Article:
Dedication Of Third Largest Solar Plant In The World This Friday In Nevada.

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ACCIONA will dedicate Nevada Solar One, a 400-acre, 64 MW plant, which is providing clean energy to more than 14,000 homes in Nevada, this Friday February 22, 2008. The plant employs more than 184,000 enormous mirrors that track the sun’s rays and convert that heat into clean energy. The result is a “sea of mirrors” spread across the desert.


Its use promotes economic growth, ecological balance and social progress. ConCentrating Solar Power (CSP) teChnology Innovation continues to reduce the cost of concentrating solar power. The parabolic trough technology used in Acciona’s Nevada Solar One plant represents a major renewable energy success story of the past two decades and has the potential to compete directly with conventional fossil fuel powered technologies. The plant employs 760 parabolic concentrators with more than 182,000 mirrors that concentrate the sun’s rays onto more than 18,240 receiver tubes located on their focal line. Fluid that heats up to 735°F flows through these tubes and is used to produce steam that drives a conventional turbine, which is connected to a generator that produces electricity. The plant produces enough energy to power more than 14,000 households annually. That is pretty cool stuff…


Building on its corporate mission to demonstrate the technical and economic viability of sustainable energy, Acciona launched its landmark Nevada Solar One plant in Boulder City, Nevada, in June 2007. Acciona’s Nevada Solar One project is the first CSP plant to be built in the last 17 years, and the third largest plant of its kind in the world. Designed, built and operated by Acciona Solar Power, the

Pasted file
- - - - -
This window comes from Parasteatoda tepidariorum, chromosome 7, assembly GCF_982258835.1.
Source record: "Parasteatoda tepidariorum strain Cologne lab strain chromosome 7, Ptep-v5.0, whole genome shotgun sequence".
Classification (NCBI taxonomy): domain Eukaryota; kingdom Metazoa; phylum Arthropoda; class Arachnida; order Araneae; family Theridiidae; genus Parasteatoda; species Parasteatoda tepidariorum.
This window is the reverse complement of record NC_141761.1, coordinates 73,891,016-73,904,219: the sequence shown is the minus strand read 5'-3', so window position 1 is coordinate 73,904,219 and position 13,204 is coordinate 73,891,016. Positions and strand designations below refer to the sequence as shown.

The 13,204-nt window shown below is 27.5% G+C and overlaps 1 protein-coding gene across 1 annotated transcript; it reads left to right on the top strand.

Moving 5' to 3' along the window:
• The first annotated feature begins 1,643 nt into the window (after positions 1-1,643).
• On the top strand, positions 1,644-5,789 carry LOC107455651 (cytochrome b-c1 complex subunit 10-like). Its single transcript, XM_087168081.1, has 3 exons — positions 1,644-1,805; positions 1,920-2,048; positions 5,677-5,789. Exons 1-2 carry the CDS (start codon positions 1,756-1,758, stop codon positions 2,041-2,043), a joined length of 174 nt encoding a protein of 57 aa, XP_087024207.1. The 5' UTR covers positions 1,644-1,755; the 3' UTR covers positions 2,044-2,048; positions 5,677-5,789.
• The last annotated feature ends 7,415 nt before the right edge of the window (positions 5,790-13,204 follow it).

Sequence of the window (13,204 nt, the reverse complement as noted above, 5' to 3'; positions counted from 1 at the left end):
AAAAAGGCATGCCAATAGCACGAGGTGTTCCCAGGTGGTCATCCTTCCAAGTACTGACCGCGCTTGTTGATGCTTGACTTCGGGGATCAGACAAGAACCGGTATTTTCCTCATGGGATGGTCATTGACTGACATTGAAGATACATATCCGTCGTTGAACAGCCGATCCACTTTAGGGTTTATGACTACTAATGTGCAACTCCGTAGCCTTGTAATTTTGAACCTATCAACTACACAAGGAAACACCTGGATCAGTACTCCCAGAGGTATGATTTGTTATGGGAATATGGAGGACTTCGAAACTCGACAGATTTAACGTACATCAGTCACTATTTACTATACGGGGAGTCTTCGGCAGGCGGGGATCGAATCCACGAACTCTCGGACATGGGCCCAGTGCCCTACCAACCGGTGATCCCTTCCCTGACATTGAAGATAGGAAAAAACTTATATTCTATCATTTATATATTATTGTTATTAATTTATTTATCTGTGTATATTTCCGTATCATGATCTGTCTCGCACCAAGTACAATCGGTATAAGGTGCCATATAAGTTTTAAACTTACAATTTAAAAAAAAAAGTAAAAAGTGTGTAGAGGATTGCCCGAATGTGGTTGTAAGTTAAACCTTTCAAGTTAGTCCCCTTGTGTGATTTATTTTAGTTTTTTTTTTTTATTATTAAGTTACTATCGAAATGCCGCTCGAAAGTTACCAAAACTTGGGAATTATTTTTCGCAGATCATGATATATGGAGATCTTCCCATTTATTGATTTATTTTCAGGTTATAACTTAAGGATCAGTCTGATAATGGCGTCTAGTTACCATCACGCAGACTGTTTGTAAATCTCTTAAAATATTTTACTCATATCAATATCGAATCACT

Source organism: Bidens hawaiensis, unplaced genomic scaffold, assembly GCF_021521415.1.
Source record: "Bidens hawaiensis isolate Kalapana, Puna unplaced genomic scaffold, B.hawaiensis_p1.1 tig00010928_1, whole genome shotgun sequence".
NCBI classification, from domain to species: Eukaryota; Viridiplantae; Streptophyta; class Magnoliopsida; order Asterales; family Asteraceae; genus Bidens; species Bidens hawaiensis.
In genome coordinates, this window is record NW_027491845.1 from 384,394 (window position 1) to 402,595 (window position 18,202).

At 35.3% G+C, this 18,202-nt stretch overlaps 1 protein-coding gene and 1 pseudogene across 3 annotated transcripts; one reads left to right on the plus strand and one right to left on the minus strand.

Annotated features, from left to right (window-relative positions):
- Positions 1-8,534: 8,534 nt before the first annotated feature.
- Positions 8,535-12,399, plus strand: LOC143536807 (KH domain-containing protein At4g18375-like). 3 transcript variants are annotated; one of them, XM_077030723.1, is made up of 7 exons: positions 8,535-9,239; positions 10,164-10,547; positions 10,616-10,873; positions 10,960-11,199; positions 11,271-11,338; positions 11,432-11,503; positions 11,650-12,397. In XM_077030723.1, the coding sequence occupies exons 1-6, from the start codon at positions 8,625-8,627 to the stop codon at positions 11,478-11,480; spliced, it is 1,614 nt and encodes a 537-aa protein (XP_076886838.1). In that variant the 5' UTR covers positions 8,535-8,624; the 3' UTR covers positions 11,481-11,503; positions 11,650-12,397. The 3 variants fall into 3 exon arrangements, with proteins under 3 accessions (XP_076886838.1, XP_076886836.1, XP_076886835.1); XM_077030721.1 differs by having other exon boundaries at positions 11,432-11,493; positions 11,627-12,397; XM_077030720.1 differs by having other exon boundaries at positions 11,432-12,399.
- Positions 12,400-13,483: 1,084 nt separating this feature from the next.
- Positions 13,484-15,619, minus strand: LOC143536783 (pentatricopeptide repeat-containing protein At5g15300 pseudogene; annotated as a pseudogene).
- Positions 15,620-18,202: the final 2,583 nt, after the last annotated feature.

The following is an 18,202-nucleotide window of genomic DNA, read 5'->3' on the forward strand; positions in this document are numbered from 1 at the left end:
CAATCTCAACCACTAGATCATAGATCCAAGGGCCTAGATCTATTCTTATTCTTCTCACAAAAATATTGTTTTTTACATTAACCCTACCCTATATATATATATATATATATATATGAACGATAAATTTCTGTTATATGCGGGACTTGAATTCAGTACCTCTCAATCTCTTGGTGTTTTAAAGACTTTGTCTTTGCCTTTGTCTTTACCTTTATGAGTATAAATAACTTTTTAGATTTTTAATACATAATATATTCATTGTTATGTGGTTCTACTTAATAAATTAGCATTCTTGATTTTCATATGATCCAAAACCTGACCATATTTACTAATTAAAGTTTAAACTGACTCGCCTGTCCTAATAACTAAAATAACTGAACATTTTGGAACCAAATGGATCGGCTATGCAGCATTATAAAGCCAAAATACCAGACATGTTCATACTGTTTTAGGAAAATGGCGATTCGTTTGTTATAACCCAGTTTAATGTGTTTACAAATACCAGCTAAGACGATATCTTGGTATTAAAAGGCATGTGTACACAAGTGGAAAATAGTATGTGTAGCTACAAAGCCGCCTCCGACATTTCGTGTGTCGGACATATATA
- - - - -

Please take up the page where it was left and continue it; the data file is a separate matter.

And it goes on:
plant demonstrates that concentrated solar power production is possible on a commercial scale.


  • Produces power during peak demand with near zero CO2 emissions
  • The first concentrating solar power (CSP) plant built in the United States in more than 17 years
  • The third largest CSP plant in the world
  • Has a nominal production capacity of 64 MW with a maximum capacity of 75 MW
  • Produces enough energy to power more than 14,000 households annually
  • All of the plant’s electricity production is being sold to Nevada Power Company and Sierra Pacific Power Company under long-term
    power purchase agreements (PPAs)

Imagine if we just covered a tiny part of the desert with plants like these – I imagine we could power at least Los Angeles!

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